# MySQL Indexing VarChar

I am trying to index my blogentries database for better performance but found an issue.

Here is the structure:

CREATE TABLE IF NOT EXISTS blogentries (
id_id int(11) NOT NULL AUTO_INCREMENT,
user_id int(11) NOT NULL,
title_id varchar(100) COLLATE latin1_german2_ci NOT NULL,
entry_id varchar(5000) COLLATE latin1_german2_ci NOT NULL,
date_id int(11) NOT NULL,
PRIMARY KEY (id_id)
)
ENGINE=MyISAM
DEFAULT CHARSET=latin1
COLLATE=latin1_german2_ci
AUTO_INCREMENT=271;


A query like the following uses the index properly:

EXPLAIN SELECT id_id,title_id FROM blogentries ORDER by id_id DESC

+----+-------------+-------------+-------+---------------+---------+---------+------+------+-------------+
| id | select_type |    table    | type  | possible_keys |   key   | key_len | ref  | rows |  Extra      |
+----+-------------+-------------+-------+---------------+---------+---------+------+------+-------------+
|  1 | SIMPLE      | blogentries | index | NULL          | PRIMARY |     114 | NULL |  126 | Using index |
+----+-------------+-------------+-------+---------------+---------+---------+------+------+-------------+


However, when I add the entry_id into the SELECT query it uses the filesort

EXPLAIN SELECT id_id,title_id,entry_id FROM blogentries ORDER by id_id DESC

+----+-------------+-------------+------+---------------+------+---------+------+------+----------------+
| id | select_type |    table    | type | possible_keys | key  | key_len | ref  | rows |   Extra        |
+----+-------------+-------------+------+---------------+------+---------+------+------+----------------+
|  1 | SIMPLE      | blogentries | ALL  | NULL          | NULL | NULL    | NULL |  126 | Using filesort |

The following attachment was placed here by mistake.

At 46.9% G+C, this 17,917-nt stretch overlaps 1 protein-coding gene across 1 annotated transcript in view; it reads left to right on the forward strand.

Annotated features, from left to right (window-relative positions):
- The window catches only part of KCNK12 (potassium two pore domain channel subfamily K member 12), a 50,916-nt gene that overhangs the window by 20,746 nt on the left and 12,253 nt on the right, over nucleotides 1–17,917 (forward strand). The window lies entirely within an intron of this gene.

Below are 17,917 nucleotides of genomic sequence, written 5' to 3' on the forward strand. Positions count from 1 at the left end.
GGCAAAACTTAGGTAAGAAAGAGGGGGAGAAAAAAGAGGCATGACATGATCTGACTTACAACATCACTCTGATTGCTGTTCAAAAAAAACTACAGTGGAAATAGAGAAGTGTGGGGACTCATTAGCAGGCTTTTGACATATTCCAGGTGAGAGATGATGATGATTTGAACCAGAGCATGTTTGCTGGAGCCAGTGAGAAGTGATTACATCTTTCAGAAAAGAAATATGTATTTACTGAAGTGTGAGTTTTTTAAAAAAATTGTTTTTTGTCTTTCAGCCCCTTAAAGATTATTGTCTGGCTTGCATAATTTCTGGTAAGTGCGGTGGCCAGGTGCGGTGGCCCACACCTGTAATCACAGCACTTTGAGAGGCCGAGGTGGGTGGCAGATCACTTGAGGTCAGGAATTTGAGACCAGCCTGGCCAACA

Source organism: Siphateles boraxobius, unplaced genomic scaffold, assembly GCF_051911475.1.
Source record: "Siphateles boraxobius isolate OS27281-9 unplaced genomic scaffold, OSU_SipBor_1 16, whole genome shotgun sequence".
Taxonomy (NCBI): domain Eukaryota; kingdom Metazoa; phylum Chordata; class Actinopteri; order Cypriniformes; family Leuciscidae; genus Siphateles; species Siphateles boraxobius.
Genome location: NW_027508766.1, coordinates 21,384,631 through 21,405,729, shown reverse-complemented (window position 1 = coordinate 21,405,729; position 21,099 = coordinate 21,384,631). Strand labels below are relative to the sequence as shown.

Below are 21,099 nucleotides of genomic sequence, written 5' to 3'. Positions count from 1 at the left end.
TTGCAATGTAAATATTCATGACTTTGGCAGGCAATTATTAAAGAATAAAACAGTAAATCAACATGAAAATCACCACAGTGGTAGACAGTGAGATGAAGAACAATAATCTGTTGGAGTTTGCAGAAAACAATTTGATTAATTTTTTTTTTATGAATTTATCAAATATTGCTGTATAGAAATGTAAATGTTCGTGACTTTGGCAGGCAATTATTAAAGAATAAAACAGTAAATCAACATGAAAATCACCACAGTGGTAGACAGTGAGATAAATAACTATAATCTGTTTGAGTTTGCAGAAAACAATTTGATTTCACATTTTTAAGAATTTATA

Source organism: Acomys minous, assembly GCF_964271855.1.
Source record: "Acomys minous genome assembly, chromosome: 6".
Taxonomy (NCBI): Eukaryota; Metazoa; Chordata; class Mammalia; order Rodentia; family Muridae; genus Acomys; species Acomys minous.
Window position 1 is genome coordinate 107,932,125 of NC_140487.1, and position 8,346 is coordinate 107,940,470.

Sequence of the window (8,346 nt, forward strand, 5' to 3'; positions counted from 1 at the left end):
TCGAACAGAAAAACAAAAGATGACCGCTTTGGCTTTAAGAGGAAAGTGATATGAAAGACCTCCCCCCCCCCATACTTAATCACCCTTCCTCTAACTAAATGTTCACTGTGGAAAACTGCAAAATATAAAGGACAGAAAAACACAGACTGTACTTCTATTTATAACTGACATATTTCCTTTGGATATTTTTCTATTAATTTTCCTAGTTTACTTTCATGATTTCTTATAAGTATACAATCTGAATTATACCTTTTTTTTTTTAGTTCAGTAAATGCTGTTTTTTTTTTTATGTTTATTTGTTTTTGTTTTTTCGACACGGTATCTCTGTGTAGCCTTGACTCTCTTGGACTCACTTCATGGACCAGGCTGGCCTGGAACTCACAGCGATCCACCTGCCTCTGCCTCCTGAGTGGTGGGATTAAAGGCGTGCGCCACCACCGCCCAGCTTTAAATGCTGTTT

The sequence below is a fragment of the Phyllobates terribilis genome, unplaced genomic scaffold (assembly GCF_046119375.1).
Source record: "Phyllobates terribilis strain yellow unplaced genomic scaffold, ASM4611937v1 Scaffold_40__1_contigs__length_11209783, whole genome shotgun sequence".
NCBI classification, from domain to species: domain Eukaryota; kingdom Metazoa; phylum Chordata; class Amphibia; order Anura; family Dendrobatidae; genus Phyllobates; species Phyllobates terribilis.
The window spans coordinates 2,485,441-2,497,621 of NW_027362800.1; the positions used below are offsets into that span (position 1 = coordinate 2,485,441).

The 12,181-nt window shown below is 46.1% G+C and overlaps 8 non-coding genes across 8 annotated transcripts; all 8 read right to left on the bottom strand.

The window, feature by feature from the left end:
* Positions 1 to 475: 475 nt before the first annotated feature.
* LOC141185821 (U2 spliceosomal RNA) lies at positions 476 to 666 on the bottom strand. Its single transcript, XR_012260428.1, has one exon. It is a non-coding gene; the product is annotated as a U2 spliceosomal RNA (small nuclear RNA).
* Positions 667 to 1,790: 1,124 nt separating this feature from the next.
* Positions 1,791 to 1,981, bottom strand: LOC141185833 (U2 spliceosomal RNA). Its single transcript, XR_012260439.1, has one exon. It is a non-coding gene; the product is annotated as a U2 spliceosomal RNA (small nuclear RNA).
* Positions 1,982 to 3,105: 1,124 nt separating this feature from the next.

+----+-------------+-------------+------+---------------+------+---------+------+------+----------------+


I was wondering why this is happening and how I can avoid it? Is it due to the VarChar, and that should be changed to something else?

I am trying to have all my queries use the index as I'm running into high Handler_read_rnd and Handler_read_rnd_next values.

If you need any other info I can post it too.

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• filesort means that it's performing the sort on the disk. – Kermit Oct 12 '12 at 18:55
• Try adding WHERE 1=1 to your second query. – Kermit Oct 12 '12 at 19:01
• Which version of MySQL is this? What is your sort buffer size (SELECT @@sort_buffer_size)? – james_t Oct 17 '12 at 20:26
• @njk filesort is a result of the 'ORDER BY' part of the query – Tash Pemhiwa Oct 23 '12 at 9:58
• @TashPemhiwa Not necessarily, see the first statement. – Kermit Oct 23 '12 at 14:45

Since you don't have a WHERE clause in either query, you're returning all rows in both cases, so I'd think the use or non-use of the index would have very little impact on performance in these examples.